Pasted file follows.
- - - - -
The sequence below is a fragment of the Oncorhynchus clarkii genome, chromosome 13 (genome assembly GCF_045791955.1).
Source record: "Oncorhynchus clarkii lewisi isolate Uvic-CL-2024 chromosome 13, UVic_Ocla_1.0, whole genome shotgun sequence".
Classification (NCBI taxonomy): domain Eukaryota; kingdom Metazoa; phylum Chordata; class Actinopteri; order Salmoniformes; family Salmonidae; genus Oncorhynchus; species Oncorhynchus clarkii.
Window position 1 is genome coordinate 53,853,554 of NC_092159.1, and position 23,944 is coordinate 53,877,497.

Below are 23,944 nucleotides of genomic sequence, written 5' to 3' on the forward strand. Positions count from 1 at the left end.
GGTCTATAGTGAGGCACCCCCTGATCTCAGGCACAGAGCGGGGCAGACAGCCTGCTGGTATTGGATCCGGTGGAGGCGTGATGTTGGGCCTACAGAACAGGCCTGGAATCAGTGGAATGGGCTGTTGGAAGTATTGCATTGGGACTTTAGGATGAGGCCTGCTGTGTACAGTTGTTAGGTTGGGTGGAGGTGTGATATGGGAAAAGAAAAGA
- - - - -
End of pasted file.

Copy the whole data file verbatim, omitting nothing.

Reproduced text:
The sequence below is a fragment of the Oncorhynchus clarkii genome, chromosome 13 (genome assembly GCF_045791955.1).
Source record: "Oncorhynchus clarkii lewisi isolate Uvic-CL-2024 chromosome 13, UVic_Ocla_1.0, whole genome shotgun sequence".
Classification (NCBI taxonomy): domain Eukaryota; kingdom Metazoa; phylum Chordata; class Actinopteri; order Salmoniformes; family Salmonidae; genus Oncorhynchus; species Oncorhynchus clarkii.
Window position 1 is genome coordinate 53,853,554 of NC_092159.1, and position 23,944 is coordinate 53,877,497.

Below are 23,944 nucleotides of genomic sequence, written 5' to 3' on the forward strand. Positions count from 1 at the left end.
GGTCTATAGTGAGGCACCCCCTGATCTCAGGCACAGAGCGGGGCAGACAGCCTGCTGGTATTGGATCCGGTGGAGGCGTGATGTTGGGCCTACAGAACAGGCCTGGAATCAGTGGAATGGGCTGTTGGAAGTATTGCATTGGGACTTTAGGATGAGGCCTGCTGTGTACAGTTGTTAGGTTGGGTGGAGGTGTGATATGGGAAAAGAAAAGA